This section is a social and geographic guide to the London of 1860, where The Centre Cannot Hold is set. It just touches on the most obvious features of the city, after all vast books have ben written on this subject, but it should give you enough to get a grip on the kind of milieu on which your character exists.
By 1860, London was one of the largest cities in the world, with a remarkably dense urban population, and the wealthy suburban areas developing into what is recognisable today. The metropolitan population approached three millions. From the 1850s to the 1870s London saw a rapid growth in terms of urban development as England enjoyed a prosperous time in between the famous wars of the Victorian era, which fell either side of this time – the Crimean War and the Indian mutiny of the 1850s and the Zulu wars of the late 1870s.The 1860s are often regarded as the height of the Victorian era: great progress was being achieved in all areas, from science to construction, but most especially engineering.
Many of the aspects of our culture that we now take for granted are recent discoveries in the time in which the game is set. Safety matches were invented only 5 years previously, and The Origin of the Species has only just been published.
Despite the genteel veneer of Victorian London, it does have a rough underbelly. Work on the sewerage system had not been yet completed in 1860, and so 'The Great Summer Stinks' from the Thames were still present, as all of the sewage of the booming metropolis was discharged into its waters. It is said that only the fact that Parliament backs onto the Thames prompted the Government into action, as there were many occasions when meetings had to be adjourned to escape the horrific odour.
Hundreds of thousands of homes did not have a water supply, the inhabitants having to rely upon standpipes and even wells in some places. The treatment of the water was wildly inadequate, resulting in frequent outbreaks of disease. Even as late as 1875 a massive outbreak of cholera swept through the city. For those households that received water, drinking it straight from the tap as is second nature to us today was considered suicidal folly – approximately 15% of the water was untreated sewage!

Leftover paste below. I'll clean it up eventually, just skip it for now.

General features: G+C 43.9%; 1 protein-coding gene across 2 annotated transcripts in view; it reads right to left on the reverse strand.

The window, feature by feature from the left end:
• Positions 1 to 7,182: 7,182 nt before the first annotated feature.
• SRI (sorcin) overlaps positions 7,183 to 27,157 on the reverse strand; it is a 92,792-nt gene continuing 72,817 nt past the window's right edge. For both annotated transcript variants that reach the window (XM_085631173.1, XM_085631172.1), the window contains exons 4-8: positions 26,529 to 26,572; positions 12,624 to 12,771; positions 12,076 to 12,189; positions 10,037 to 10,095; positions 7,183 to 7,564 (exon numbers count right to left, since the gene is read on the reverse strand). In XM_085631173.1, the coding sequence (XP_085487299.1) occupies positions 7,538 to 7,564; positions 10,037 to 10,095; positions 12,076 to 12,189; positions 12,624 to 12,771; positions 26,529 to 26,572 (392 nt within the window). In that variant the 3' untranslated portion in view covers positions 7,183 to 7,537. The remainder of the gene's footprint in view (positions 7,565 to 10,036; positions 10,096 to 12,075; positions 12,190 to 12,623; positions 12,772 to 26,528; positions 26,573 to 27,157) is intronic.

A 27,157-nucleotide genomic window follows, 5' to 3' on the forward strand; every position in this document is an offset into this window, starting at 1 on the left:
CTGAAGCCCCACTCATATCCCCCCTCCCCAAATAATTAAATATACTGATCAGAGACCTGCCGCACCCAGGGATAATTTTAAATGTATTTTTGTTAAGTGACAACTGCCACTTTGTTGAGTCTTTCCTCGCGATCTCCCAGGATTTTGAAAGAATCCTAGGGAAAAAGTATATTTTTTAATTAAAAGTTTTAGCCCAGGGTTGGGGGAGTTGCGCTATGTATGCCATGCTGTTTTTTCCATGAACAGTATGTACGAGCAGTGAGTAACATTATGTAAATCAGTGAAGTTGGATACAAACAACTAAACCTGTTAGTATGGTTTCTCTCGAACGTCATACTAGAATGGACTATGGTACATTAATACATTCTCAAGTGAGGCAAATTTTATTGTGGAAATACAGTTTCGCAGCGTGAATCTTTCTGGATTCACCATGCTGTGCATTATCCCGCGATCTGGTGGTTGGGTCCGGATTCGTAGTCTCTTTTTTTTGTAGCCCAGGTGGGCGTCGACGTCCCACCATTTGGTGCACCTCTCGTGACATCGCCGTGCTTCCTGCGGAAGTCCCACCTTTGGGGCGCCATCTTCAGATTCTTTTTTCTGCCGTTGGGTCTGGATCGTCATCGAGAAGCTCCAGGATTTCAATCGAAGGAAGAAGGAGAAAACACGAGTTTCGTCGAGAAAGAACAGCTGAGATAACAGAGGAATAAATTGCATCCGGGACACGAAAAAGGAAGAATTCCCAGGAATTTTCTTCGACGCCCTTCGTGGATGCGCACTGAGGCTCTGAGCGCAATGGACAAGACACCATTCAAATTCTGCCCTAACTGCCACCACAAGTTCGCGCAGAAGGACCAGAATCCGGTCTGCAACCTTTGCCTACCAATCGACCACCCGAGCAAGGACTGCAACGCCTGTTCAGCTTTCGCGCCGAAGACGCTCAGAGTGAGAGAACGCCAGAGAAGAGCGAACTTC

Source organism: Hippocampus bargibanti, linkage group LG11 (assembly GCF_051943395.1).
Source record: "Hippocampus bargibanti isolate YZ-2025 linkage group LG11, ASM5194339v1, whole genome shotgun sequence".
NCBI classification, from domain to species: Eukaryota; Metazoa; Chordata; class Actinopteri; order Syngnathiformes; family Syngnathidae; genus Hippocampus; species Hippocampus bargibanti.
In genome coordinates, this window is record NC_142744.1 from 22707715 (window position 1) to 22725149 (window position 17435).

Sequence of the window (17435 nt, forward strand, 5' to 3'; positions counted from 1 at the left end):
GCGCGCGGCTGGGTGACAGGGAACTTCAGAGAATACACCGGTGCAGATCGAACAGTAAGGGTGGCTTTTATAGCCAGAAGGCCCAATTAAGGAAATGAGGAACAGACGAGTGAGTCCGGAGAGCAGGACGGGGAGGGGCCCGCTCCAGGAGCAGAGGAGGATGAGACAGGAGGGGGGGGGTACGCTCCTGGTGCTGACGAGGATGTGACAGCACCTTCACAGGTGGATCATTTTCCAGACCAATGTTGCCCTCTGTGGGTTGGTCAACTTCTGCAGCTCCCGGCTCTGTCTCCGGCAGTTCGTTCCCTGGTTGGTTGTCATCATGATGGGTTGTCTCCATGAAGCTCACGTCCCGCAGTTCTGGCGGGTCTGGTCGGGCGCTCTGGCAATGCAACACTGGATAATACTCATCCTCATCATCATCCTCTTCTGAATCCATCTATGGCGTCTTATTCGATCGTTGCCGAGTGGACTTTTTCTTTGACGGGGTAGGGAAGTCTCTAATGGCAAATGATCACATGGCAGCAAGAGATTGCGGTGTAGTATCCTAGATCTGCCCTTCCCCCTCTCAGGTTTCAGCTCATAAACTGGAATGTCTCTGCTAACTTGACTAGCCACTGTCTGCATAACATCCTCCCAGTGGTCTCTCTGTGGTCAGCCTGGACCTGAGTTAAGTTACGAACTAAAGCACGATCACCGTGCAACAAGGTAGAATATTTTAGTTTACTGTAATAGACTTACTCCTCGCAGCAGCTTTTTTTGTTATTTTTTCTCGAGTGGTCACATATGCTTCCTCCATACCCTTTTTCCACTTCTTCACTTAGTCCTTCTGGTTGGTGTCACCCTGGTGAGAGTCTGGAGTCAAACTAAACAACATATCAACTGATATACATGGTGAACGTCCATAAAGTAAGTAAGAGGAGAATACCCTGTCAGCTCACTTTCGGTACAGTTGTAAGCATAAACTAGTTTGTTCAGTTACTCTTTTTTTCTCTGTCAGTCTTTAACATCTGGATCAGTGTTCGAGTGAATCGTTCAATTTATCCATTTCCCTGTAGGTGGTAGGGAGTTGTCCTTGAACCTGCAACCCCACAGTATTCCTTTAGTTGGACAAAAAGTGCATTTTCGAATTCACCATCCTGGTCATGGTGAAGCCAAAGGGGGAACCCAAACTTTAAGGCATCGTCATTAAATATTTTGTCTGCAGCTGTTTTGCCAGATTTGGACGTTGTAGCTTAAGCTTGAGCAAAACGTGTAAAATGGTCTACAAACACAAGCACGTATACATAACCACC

While the grand town houses of the period still stand today as a testament to the wealthy middle classes, the larger proportion of the population endured horrific slum living conditions. A great deal of the working class and poor did not have fixed accommodation, being forced to live in boarding houses that were rat infested, overcrowded hell holes, with small damp dark rooms that crammed as many people as possible. Without the Welfare State as it known today, extreme poverty was unfortunately prevalent, at levels unseen in Britain today – without work nor means to obtain income, there was a real threat of starvation. For many, a life of crime or prostitution was the difference between life and death.
To play in The Centre Cannot Hold, just send GBP 15.00 to cover
your setup and first two turns.
Further turns are GBP 6.00 each. Please make cheques payable to Undying King Games,
or you can pay by credit card using our secure transactions page.
You will receive a copy of the rules, map, and start form.
Like all our games, The Centre Cannot Hold can be played by post or by email, as you find convenient.
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